MADISON, Wis. — Yards were tough to find.
Inches, too, at the most critical time of the game.
A win right now is hard to find for Iowa.
The fast start to the season has faded into the autumn chill. Saturday’s 27-7 loss to Wisconsin was the latest stumble for the No. 9 Hawkeyes.
The defense has gone from ball-hawking snatchers to grasping for stops. The offense, once doing just enough to win, is doing little, if anything, right.
The fury of September has turned into a tepid October, a gloom that the Hawkeyes are trying to fight off.
“There’s no panic,” quarterback Spencer Petras said. “We've been here before.”
“It’s definitely been tough, these past two losses,” defensive tackle Noah Shannon said. “But it’s something we’ve been through.”
The Hawkeyes lost their first two games last season, then won their last six. Now, the 6-0 start to this season has been long forgotten after a home loss to Purdue, a bye week when they claimed they were going to try to solve what was ailing them, and then this stumble.
The smooth road the Hawkeyes had built for themselves has been turned into rocky infrastructure that needs to be fixed, but no one seems to be sure how.
Iowa (6-2 overall, 3-2 Big Ten) once controlled its own fate. Now the rest of the season is an equation with too many outcomes to think about.
“We certainly have work to do,” Iowa coach Kirk Ferentz said.
Wisconsin (4-3, 2-2) always seems to have the Hawkeyes solved — the Badgers were in control of this game from beginning to end, even during a conservative third-quarter drive when it felt like they could mess around and let the game get away, only for the Hawkeyes to not figure out a way to grab it.
Three times the Badgers started a possession inside Iowa’s red zone because of two fumbles and a muffed punt. That led to 10 Wisconsin points, which felt like hitting the lottery on this day.
Iowa finished the first quarter with minus-1 yard of total offense. The Hawkeyes didn’t get their first first down until 1:30 left in the first half. They didn’t get into Wisconsin territory until the second play of their first possession of the second half.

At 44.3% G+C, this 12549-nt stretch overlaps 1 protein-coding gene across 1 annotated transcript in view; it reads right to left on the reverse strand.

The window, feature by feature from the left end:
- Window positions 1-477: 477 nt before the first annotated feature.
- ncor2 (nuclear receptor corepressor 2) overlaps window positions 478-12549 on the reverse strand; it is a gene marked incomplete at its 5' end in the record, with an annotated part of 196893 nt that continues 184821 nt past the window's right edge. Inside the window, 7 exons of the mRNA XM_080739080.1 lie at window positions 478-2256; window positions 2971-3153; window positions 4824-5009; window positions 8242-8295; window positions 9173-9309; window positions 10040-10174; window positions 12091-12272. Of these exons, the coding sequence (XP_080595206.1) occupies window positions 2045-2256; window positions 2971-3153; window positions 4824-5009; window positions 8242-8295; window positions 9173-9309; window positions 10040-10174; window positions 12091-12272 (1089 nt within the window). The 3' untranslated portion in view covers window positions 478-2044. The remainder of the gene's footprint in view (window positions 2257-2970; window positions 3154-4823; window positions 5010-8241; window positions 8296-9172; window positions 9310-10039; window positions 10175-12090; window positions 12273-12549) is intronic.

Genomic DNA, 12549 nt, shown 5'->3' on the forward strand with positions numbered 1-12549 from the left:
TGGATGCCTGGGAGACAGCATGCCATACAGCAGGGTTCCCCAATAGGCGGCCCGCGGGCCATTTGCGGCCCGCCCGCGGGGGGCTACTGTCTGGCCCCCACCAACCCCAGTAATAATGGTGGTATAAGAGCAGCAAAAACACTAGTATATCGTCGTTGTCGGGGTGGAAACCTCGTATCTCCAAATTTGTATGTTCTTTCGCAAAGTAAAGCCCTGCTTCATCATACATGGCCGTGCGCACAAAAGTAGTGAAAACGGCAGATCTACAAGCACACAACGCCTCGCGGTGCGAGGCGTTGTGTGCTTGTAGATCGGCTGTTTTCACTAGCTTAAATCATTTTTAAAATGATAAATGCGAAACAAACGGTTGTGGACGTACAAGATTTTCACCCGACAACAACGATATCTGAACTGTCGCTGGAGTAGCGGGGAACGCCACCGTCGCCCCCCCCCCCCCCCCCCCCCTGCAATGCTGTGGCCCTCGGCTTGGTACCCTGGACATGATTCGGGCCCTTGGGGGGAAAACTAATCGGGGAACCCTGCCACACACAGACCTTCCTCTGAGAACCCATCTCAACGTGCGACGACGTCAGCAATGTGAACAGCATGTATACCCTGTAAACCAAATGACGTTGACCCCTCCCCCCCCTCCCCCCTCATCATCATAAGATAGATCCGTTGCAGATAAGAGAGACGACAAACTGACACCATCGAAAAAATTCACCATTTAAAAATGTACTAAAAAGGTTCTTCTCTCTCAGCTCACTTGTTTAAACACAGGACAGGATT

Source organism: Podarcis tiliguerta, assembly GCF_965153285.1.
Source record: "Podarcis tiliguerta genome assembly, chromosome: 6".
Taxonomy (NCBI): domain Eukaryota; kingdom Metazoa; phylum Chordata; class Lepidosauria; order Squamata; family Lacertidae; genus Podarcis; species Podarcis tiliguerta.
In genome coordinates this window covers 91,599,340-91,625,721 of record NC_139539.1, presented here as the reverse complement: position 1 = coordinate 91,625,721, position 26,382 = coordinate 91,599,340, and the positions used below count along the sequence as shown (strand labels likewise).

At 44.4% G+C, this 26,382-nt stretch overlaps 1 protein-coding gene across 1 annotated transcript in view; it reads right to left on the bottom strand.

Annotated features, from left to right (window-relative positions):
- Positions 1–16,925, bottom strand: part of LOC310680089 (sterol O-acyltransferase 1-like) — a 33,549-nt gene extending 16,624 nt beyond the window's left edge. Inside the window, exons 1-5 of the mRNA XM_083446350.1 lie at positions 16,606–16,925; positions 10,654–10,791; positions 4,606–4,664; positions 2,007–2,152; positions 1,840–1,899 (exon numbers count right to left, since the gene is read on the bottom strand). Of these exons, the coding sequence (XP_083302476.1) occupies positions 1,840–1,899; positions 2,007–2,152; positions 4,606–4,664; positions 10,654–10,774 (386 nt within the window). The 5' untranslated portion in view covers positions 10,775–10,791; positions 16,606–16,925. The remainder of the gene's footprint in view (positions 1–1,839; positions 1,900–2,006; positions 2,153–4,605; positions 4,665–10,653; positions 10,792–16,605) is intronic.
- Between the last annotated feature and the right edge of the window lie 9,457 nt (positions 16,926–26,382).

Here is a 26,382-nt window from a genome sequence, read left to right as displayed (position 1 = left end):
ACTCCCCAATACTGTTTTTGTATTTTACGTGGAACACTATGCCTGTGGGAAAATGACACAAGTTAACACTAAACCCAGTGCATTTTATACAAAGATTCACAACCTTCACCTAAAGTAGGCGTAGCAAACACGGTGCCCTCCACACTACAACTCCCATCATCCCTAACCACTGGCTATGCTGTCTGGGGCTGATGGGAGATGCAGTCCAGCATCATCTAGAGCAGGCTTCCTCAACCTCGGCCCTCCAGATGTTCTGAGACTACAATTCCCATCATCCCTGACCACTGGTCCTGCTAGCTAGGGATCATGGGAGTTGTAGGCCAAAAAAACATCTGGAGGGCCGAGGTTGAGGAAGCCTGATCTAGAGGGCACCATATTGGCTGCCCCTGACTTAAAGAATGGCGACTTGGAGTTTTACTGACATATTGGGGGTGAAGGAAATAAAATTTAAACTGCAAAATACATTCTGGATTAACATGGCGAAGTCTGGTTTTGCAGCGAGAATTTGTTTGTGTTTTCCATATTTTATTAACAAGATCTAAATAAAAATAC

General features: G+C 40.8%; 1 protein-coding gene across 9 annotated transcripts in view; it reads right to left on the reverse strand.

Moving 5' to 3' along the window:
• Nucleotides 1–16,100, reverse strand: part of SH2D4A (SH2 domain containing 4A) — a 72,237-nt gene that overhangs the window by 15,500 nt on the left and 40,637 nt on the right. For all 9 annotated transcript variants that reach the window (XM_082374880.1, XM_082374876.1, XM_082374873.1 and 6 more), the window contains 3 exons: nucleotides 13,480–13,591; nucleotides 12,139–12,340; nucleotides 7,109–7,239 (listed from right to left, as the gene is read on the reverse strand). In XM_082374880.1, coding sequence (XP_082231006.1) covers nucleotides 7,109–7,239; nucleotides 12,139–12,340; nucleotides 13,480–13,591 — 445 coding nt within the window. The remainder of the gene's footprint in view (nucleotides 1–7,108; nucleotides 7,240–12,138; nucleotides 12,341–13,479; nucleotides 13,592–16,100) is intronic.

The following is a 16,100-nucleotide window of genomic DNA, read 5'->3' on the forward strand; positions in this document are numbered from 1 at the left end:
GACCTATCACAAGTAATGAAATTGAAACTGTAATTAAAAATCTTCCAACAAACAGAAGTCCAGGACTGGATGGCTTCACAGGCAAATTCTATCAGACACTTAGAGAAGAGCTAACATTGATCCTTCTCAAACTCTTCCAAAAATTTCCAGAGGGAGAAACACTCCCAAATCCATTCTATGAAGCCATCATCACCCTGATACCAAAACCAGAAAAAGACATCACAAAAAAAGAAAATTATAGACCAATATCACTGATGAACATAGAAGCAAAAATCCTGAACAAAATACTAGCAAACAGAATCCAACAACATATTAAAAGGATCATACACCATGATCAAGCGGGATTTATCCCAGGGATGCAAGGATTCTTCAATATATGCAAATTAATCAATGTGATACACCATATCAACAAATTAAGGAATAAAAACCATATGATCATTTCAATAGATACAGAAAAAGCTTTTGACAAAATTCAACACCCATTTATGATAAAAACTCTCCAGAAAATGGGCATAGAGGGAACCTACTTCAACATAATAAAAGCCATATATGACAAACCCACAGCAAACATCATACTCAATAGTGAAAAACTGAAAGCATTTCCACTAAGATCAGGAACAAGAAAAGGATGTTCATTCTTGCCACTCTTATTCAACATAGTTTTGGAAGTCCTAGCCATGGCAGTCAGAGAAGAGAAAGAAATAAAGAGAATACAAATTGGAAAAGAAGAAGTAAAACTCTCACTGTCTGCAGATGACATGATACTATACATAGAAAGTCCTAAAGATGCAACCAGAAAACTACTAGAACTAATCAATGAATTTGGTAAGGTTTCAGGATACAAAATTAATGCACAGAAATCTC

“Better execution,” Petras said when asked how the Hawkeyes could be better. “All sides. That’s it.”
The defense, which once led the nation in takeaways, hasn’t gotten a turnover in the last two games. The Badgers had 166 rushing yards, the most allowed by Iowa this season.
“We just got outplayed,” safety Jack Koerner said. “That’s all there is to it.”
The first turning point of the game came in the first half, when the Iowa defense stopped Wisconsin on fourth-and-goal from the 1-yard line. Two plays later, Ivory Kelly-Martin fumbled to give the ball back to the Badgers, and quarterback Graham Mertz scored on the next play for a 17-0 Wisconsin lead.
Iowa seemed to have momentum after getting its only points of the game, a 1-yard touchdown dive from Petras in the third quarter. The Hawkeyes got to Wisconsin 41, and had two plays to get two yards and a first down to keep the drive going. Two carries by fullback Monte Pottebaum got all but a few inches, and the Badgers took over. The touchdown they would score on the ensuing possession was fueled by the energy they had stolen from the Hawkeyes.
“We thought the best option was that play,” Petras said of the second Pottebaum run. “They stopped us. They did a good job.”
“Needless to say, we thought it was the best call,” Ferentz said. “Needless to say, it wasn’t successful. Right after that play, it swung the momentum.
“It was pretty much over at that point.”
Iowa had just 156 yards of offense on 55 plays.
“We’re not moving the ball consistently enough,” Ferentz said. “We could go down the entire list of reasons. … I don’t think there’s one specific reason right now. We’re just not executing well enough to get the job done, get the ball moving more consistently.”
“There could be 10 guys doing their job, and one not, and it’s a bad play,” Petras said. “It’s a unit-wide thing. It seems to show up here and there.”
Here and there has become too much for the Hawkeyes.
“I’d like to think we can respond really well from this, finish the season,” Koerner said. “Because there’s plenty more to play for.”
“Nobody in our camp is ready to pack it in,” Ferentz said. “We’ve got a 12-game schedule. We knew that 12 weeks ago, however many weeks ago, when August (camp) started. We’re going to play it out. We can’t afford to be reactionary. We’ve got to play it out.”